This alarmist reaction is odd, considering that it was Francis himself who set the Synod in motion, in effect releasing the elaborate machinery of radical reform throughout the global Church.
Has Francis forgotten that he is the one who let the horses out of the stable?
The Synod toyed with all sorts of innovations, such as women deacons, even though everywhere where women have ascended to high places in Christian denominations, those churches have been drawn into woke revisionist Christianity.
It is quite probable that as the Synod resumes in 2024, it will begin to lay the groundwork for the rewriting of the Catholic catechism.
One example: The catechism states that acting out on same sex attraction is sin, whereas the Synod suggests that blessing same sex unions may be the way to go.
Which is it? Either the catechism got it wrong all these years or the Synod is awash in heterodoxy.
The case of Bishop Joseph Strickland of Tyler, Texas is another example of Francis’ ideological mindset.
It is assumed that one reason Francis fired Strickland was the bishop’s unwillingness to support the Synod. Strickland made it clear that the work of the Synod was leaning in the direction of dismissing what the Church has taught for 2,000 years,
Strickland’s decision not to enforce Francis’ anti-Latin Mass document, Traditionis Custodes, also put him on the Vatican’s radar.
It didn’t help that Strickland also condemned the covid vaccines in the U.S. as being “abortion tainted,” because pharmaceutical companies used cell lines that could be traced to aborted fetuses from the 1970s and 1980s.
In firing Bishop Strickland, Francis leveled no formal charges, which tells us that the reason was ideological.
At an Oct. 31 public gathering in Rome, Strickland read from a letter he attributed to a “dear friend,” that accused Pope Francis of being a “usurper of Peter’s chair.” Later, the bishop came out and said that Pope Francis was supporting an “attack on the sacred.”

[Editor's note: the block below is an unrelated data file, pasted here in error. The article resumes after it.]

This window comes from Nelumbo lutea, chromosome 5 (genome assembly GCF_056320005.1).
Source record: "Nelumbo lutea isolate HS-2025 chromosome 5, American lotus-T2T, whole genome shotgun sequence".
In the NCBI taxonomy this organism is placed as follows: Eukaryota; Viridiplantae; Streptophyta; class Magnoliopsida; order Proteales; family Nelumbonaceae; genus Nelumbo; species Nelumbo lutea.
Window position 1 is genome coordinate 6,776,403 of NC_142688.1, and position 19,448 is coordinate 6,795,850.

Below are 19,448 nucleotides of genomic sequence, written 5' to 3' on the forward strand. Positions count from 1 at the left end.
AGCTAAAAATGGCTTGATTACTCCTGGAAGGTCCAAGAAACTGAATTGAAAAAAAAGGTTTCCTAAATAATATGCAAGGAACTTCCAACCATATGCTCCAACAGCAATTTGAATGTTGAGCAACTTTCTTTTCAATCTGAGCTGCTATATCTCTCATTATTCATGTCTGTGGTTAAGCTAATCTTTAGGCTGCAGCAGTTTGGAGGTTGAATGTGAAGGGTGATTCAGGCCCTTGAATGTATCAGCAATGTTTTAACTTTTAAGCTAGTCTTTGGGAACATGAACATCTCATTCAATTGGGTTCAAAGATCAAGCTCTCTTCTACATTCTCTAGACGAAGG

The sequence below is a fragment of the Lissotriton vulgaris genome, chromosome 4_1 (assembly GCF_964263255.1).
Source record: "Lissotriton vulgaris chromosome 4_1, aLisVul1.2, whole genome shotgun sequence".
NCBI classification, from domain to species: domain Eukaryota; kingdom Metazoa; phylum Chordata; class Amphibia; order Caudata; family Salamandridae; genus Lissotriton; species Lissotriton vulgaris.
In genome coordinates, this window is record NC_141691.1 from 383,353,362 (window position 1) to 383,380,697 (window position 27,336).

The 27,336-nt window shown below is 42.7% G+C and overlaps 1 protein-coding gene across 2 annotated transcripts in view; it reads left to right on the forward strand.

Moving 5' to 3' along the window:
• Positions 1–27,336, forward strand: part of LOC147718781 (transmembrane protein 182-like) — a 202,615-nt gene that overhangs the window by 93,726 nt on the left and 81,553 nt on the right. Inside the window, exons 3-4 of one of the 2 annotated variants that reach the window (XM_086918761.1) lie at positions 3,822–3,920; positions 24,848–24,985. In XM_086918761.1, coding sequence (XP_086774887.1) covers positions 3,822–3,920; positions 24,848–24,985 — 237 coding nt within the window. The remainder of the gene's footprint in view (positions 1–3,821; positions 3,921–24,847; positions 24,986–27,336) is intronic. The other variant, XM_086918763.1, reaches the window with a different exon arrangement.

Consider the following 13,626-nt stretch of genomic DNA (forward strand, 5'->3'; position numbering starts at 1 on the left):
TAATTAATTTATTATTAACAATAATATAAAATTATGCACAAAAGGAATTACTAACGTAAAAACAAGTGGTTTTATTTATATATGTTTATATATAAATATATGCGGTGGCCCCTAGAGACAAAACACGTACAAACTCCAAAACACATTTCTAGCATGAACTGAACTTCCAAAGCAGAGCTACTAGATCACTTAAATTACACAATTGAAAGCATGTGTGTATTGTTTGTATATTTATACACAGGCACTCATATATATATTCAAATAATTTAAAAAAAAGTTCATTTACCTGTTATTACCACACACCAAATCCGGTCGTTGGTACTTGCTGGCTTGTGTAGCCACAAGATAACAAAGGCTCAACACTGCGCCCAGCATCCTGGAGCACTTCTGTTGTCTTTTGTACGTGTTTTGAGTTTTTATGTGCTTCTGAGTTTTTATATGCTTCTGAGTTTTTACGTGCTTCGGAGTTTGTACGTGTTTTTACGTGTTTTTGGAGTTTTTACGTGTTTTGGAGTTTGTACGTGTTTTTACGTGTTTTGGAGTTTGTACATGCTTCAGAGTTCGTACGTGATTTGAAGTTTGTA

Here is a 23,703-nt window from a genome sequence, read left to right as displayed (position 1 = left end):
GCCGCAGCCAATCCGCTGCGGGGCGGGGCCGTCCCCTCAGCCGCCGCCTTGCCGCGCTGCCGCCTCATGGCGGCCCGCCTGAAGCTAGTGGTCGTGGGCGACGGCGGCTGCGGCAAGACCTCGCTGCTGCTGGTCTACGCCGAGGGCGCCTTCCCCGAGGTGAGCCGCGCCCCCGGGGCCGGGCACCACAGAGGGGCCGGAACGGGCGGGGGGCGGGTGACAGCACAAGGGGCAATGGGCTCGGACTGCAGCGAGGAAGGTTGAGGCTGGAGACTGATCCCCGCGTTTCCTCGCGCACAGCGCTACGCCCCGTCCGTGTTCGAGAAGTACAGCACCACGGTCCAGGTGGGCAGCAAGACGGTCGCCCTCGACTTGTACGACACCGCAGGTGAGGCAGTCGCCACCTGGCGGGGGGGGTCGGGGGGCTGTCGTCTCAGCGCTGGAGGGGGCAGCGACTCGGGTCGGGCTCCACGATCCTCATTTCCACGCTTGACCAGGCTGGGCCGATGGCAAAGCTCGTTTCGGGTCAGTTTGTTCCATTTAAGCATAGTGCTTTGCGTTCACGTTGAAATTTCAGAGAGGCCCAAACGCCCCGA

On June 19-24, Strickland was subjected to an apostolic visitation by Bishop Dennis J. Sullivan of Camden, NJ and retired Bishop Gerald F. Kicanas of Tucson, Arizona.
Apostolic Visitations might be compared to a benign FBI raid.
Strickland recalls that visitation as being cordial, based as it was on “administrative issues”—which in the end proved to be a lie, since the Tyler diocese was thriving.
Ironically, Strickland is not a doctrinaire traditionalist at all but celebrates the Latin Mass as well as the Novus Ordo Vatican II rite.
In a recent interview, Strickland said that he did not want to jeopardize the Catholics in his diocese who found greater substance and spirituality in the old rite—a rite that has not been corrupted with innovations that many perceive to be “Protestant.”
A possible silver lining in the firing of Strickland is that it outed Francis as an arch enemy of tradition.
Strickland, after all, didn’t molest altar boys or girls; he didn’t steal from diocesan funds, he didn’t preach heresy.
His dismissal has caused reactions to pour in from all quarters of the globe: a protest march through the streets in downtown Tyler in support of Strickland; a protest prayer meeting (the Rosary) outside the three day 2023 Baltimore US Bishops Conference in early November; scores of petitions, pod casts and videos condemning this decision of the pope’s even as the latter moves forward with robotic swiftness in eliminating perceived traditionalist enemies.
Ironically, the pope’s social justice statements and his crackdown on all things “historically Catholic” most appeal to Catholics with the loosest connections to the Church, the Catholics who no longer attend Mass and who identify as ‘cultural Catholics’ only.
As Ross Douthat explained in the New York Times,
“[Liberal Catholic pronouncements] still fail to generate the level of commitment that induces men and women to give their lives in service to the faith.”
What this points to, Douthat adds, is that “the papacy’s claim to be a rock of unchanging teaching has more often than not been just a claim.”